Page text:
Marcela García makes history as the first Latina columnist for the Boston Globe
Before the promotion, García was the first Latina to sit on the paper’s editorial board.
Throughout her 15-year journalism career, Marcela E. García has made history more than once.
She is now making history again by being the first Latina columnist ever for the Boston Globe.
Join us in congratulating Marcela García, the first Latina in @BostonGlobe history to become a @GlobeOpinion columnist Read @marcela_elisa's newest column here:
'A new day, or an old story, for the undocumented?' https://t.co/IrHJGq9ewz#MoreLatinosInNews https://t.co/6GvfRUP2ea
— NAHJ (@NAHJ) February 1, 2021
The bilingual columnist will now be a regular contributor to The Globe’s opinion section following a promotion.
Prior, she was the first Latina to ever sit on the paper’s editorial board.
“We all bring our own particular life experience to our reporting, it is inescapable. And my own experiences inevitably color the work that I do. I am the first Latina ever to be on the Boston Globe editorial board,” she said in an interview with La Vida Baseball in 2018.
García has many talents and spreads them to other outlets. When she isn't at the Boston Globe, she is also a frequent guest commentator on WGBH Radio 89.7 FM, Boston’s NPR station.
Before heading to editorial writing positions, García was also a correspondent for Telemundo Boston, a special contributor to the Boston Business Journal and editor at El Planeta.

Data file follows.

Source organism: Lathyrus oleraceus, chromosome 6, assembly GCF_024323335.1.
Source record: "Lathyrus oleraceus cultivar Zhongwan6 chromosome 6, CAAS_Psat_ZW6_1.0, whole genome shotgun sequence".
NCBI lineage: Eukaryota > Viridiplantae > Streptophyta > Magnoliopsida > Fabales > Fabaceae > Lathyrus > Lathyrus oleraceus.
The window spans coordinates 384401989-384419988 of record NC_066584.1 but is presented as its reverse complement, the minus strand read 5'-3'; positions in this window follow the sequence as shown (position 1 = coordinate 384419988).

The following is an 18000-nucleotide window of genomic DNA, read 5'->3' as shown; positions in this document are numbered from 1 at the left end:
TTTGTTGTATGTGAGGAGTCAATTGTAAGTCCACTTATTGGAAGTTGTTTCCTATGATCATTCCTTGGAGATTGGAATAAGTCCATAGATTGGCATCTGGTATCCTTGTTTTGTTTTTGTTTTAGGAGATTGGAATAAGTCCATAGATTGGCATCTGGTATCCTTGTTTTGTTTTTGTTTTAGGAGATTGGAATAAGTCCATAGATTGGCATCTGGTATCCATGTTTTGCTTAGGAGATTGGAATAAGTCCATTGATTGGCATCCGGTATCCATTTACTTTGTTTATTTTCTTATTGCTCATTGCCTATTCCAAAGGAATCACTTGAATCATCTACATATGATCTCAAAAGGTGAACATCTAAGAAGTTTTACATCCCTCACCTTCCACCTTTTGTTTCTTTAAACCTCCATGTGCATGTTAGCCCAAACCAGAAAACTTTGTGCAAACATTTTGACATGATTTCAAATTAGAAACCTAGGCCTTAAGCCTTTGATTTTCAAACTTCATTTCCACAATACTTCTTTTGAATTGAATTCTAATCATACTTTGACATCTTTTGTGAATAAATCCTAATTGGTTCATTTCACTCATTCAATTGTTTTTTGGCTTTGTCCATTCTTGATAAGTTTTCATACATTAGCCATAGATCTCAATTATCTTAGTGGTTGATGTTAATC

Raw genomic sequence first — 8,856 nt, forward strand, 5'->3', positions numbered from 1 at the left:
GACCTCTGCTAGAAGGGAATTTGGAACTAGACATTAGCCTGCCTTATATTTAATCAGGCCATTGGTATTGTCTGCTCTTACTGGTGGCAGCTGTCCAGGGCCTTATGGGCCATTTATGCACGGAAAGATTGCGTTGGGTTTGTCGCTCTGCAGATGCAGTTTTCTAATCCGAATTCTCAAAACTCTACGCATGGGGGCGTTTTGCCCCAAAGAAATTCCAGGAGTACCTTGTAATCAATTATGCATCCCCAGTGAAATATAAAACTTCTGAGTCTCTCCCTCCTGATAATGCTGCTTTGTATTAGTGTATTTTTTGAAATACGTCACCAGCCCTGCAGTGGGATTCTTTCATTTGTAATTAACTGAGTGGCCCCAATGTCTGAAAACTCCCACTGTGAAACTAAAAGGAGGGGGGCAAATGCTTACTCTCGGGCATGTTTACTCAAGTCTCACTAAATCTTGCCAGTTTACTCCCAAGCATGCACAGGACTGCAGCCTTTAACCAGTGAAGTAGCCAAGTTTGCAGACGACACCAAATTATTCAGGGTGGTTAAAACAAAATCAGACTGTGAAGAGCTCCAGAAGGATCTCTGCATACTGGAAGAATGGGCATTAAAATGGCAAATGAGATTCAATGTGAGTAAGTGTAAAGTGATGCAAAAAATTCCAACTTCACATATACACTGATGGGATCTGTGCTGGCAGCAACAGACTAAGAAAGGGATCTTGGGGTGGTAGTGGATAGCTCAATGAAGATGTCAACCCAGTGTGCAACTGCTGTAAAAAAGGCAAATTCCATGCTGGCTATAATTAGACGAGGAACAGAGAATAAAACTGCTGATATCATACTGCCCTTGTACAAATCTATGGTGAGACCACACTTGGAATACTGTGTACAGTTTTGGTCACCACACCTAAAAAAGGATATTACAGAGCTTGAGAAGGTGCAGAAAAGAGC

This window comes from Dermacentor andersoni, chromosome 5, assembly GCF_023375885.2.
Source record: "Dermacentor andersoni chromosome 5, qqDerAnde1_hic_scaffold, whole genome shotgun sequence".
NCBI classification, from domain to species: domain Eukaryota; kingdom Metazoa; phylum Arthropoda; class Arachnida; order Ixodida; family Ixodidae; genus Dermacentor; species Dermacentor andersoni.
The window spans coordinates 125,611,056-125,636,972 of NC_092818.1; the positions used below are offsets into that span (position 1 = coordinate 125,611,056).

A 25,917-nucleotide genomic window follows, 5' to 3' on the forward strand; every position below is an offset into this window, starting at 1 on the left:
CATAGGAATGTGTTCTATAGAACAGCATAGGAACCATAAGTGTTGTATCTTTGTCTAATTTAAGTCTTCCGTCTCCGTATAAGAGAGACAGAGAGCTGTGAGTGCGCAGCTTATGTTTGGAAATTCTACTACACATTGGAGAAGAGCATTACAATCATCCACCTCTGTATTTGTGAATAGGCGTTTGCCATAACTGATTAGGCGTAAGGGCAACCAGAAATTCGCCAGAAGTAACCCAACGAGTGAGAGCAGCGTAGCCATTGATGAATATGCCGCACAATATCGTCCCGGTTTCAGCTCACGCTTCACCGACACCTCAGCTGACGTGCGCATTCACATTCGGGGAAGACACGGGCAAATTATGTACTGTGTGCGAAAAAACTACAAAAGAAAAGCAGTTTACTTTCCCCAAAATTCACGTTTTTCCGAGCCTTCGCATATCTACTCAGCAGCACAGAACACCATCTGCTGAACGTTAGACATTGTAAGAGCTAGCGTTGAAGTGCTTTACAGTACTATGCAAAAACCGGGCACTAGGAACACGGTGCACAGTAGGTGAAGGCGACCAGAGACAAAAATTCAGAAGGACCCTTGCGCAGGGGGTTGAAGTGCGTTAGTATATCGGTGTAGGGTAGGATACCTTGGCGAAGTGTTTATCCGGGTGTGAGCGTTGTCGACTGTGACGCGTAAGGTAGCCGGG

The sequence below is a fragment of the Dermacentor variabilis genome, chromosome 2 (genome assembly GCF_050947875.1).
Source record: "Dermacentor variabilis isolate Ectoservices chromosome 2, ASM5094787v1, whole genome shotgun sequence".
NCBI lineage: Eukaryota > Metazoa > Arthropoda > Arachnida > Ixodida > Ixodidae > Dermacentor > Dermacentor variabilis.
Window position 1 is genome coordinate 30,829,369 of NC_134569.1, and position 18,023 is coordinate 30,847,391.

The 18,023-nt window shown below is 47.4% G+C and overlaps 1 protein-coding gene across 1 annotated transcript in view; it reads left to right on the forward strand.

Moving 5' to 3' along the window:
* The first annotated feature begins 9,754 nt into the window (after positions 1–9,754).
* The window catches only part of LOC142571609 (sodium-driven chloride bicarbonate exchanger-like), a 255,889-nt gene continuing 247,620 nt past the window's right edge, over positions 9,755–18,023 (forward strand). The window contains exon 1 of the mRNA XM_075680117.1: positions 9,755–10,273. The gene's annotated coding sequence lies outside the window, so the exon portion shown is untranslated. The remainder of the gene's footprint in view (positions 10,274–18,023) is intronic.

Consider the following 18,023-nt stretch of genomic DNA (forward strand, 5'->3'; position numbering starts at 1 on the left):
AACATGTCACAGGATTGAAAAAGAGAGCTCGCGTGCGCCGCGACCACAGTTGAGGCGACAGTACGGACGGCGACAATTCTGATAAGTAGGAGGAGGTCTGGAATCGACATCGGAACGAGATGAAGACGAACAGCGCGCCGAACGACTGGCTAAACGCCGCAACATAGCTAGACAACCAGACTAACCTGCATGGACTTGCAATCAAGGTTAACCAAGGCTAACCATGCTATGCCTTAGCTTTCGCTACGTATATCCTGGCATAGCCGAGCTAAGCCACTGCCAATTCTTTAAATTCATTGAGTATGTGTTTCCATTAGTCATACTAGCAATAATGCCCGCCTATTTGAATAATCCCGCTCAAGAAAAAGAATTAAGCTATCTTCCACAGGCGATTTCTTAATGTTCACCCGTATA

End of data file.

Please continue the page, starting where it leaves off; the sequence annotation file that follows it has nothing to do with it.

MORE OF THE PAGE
García, who was born and raised in Monterrey, Mexico, has been proud of her Latino heritage, and openly talks about the ongoing dilemmas that surround Latinos on a daily basis.
“As a Latina immigrant, I have first-hand experience and deep, nuanced understanding of these issues,” she said.
She also told La Vida Baseball about the importance of writing her articles in Spanish so Latinos can understand the importance of what is going on in their communities.
“It is very important for me. I see it as a huge asset and advantage to be able to interview people and write stories in two languages. It allows me to tell stories in a more… faithful way,” García expressed.
In the process, that experience has shaped all the newsrooms she’s been in to date, including the Globe’s.
“The work that I do is very consequential and, as an editorial writer, I get to shape the voice of the Globe as an institution. For me, being able to elevate the issues that are important to the Latino community, in Boston and beyond,” said García.
She is a graduate of Harvard Extension School, where she got her graduate certificate in Journalism. Before that, García got a degree in economics from the state university in Monterey, Mexico.
In 2014 and 2015, she was named to the ‘Power Meter 100,’ an annual list honoring the most influential individuals in the Massachusetts Latino community.
With her promotion, young, aspiring, Latinx journalists now have another leader to look up to when pursuing their own careers in media. Representation is still few and far between, but moves like García’s open the doors to others.